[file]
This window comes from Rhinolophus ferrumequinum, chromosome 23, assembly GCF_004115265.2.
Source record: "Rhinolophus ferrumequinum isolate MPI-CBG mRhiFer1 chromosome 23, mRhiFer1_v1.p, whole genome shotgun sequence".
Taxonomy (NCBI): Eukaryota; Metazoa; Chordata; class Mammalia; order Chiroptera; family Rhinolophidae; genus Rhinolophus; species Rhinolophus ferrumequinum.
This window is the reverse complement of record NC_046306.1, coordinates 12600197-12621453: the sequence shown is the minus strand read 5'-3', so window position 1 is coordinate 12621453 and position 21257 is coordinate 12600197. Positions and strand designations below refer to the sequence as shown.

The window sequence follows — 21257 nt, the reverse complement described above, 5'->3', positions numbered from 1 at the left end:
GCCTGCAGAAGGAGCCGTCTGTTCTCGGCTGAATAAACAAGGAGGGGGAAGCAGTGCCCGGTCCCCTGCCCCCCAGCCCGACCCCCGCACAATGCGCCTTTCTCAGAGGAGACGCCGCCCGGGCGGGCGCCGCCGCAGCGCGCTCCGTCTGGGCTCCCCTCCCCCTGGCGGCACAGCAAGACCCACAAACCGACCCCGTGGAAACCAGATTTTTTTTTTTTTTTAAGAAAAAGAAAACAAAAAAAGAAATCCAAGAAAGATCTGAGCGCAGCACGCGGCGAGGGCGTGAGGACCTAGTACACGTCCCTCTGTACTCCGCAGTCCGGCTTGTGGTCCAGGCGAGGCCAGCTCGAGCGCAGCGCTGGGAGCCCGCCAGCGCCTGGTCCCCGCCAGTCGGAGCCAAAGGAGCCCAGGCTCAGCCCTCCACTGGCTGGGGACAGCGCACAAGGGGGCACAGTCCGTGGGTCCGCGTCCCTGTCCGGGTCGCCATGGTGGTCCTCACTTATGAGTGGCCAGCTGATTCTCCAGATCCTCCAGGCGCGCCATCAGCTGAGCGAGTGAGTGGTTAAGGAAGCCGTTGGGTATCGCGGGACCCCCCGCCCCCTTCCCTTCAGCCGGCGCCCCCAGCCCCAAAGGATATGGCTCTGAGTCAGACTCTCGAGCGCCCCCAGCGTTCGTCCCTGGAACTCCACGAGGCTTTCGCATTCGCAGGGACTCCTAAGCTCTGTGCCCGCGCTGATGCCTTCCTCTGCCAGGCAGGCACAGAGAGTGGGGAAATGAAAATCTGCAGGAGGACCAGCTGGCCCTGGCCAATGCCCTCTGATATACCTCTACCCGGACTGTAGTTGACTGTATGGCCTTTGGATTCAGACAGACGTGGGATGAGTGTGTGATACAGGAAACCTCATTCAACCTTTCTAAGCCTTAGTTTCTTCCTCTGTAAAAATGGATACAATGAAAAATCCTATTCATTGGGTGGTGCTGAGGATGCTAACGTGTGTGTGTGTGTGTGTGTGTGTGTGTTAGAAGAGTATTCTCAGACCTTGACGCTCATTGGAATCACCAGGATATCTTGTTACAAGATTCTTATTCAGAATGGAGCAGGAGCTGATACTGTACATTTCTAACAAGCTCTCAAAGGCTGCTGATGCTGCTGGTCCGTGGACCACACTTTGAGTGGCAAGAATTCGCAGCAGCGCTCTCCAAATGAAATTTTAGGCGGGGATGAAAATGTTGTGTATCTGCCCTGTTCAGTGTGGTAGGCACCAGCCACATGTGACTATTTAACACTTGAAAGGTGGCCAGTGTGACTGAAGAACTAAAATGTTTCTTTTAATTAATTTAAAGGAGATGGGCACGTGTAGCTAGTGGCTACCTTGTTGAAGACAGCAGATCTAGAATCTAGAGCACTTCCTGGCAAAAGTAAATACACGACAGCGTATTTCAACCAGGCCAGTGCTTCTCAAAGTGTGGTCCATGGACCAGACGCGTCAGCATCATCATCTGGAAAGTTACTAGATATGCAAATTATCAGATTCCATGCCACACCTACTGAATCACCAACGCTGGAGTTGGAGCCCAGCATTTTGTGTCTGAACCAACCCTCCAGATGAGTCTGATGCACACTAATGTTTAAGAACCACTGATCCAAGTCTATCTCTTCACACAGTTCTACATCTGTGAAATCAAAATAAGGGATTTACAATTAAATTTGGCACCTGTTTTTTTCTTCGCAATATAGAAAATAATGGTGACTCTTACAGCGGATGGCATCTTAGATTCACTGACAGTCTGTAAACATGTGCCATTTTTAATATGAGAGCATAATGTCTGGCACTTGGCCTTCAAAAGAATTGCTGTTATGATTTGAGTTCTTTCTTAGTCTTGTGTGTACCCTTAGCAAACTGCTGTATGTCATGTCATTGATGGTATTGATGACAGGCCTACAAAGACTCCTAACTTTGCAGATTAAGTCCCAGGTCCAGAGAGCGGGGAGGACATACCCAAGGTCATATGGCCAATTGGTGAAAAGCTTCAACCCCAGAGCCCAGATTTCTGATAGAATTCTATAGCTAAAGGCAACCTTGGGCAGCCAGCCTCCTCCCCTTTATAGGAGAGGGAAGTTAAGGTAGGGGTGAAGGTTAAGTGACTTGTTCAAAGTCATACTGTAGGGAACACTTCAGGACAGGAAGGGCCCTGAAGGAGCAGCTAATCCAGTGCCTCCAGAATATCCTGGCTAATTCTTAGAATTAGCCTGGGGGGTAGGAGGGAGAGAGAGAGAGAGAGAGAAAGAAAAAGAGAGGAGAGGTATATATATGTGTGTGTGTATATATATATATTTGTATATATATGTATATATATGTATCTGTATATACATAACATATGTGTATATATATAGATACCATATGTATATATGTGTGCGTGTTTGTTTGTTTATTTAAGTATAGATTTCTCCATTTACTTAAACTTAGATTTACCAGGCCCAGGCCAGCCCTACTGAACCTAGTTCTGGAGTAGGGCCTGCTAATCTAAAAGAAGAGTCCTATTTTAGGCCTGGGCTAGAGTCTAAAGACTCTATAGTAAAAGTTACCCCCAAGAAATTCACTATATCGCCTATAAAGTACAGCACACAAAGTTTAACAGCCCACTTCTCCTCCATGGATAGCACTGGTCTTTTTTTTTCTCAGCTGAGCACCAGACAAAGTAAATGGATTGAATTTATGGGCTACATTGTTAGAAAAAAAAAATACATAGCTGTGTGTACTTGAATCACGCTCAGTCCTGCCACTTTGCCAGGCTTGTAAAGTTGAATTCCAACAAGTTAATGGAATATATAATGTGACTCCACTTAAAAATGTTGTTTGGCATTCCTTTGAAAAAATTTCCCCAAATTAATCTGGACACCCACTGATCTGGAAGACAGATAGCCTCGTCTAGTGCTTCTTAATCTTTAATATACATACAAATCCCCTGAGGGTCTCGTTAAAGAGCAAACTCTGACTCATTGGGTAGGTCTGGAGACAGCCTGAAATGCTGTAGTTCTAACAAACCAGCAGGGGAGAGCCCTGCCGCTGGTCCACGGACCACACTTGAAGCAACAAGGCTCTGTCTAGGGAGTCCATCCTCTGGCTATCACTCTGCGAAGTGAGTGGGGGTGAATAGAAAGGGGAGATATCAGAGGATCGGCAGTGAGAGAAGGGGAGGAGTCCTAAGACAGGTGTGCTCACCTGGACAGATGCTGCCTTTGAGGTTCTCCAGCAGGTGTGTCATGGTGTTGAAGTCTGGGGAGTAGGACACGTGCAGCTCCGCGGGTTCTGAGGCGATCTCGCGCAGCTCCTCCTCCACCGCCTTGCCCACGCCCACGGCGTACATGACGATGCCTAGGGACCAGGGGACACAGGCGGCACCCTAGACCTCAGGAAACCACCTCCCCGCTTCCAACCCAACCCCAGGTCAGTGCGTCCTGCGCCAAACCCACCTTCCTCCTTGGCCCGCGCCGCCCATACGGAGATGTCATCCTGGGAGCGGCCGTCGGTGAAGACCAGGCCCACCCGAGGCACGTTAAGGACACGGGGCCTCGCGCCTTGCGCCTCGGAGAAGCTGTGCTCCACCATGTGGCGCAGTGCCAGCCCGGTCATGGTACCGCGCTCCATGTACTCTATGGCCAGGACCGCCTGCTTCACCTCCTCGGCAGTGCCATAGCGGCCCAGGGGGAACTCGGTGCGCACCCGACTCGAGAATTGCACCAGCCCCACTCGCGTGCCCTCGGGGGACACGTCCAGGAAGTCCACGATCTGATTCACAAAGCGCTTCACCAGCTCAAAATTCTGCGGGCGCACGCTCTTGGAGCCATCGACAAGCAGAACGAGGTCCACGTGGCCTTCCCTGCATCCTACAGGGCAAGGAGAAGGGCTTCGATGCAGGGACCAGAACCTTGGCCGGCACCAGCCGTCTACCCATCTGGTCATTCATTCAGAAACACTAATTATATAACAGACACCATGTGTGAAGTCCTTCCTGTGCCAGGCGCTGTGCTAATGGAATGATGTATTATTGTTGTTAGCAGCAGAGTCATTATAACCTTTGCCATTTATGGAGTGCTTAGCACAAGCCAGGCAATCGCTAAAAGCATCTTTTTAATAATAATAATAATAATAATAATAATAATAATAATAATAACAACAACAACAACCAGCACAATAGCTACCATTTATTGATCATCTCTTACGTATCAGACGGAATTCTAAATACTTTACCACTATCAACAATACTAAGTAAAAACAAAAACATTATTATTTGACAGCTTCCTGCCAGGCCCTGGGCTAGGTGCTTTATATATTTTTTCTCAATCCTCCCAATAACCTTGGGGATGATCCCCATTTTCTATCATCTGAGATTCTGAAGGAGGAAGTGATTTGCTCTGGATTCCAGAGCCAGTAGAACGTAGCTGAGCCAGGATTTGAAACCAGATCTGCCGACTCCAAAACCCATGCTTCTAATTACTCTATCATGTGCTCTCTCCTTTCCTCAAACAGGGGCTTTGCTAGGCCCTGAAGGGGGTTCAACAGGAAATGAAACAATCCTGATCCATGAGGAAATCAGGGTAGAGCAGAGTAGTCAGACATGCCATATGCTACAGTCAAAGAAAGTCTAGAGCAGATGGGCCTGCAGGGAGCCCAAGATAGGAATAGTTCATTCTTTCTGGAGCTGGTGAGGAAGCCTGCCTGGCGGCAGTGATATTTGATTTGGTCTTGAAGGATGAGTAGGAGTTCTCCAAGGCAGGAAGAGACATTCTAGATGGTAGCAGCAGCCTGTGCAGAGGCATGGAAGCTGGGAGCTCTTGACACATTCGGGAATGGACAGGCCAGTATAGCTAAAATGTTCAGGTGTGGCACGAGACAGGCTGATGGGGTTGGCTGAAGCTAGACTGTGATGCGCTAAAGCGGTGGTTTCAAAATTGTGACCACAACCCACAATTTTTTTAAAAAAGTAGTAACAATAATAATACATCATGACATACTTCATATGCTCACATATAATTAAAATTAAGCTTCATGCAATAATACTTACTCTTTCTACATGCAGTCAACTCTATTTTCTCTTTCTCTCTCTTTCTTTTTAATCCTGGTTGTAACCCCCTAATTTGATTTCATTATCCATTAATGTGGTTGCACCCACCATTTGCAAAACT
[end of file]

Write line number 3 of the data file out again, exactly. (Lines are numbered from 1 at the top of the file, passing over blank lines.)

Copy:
Taxonomy (NCBI): Eukaryota; Metazoa; Chordata; class Mammalia; order Chiroptera; family Rhinolophidae; genus Rhinolophus; species Rhinolophus ferrumequinum.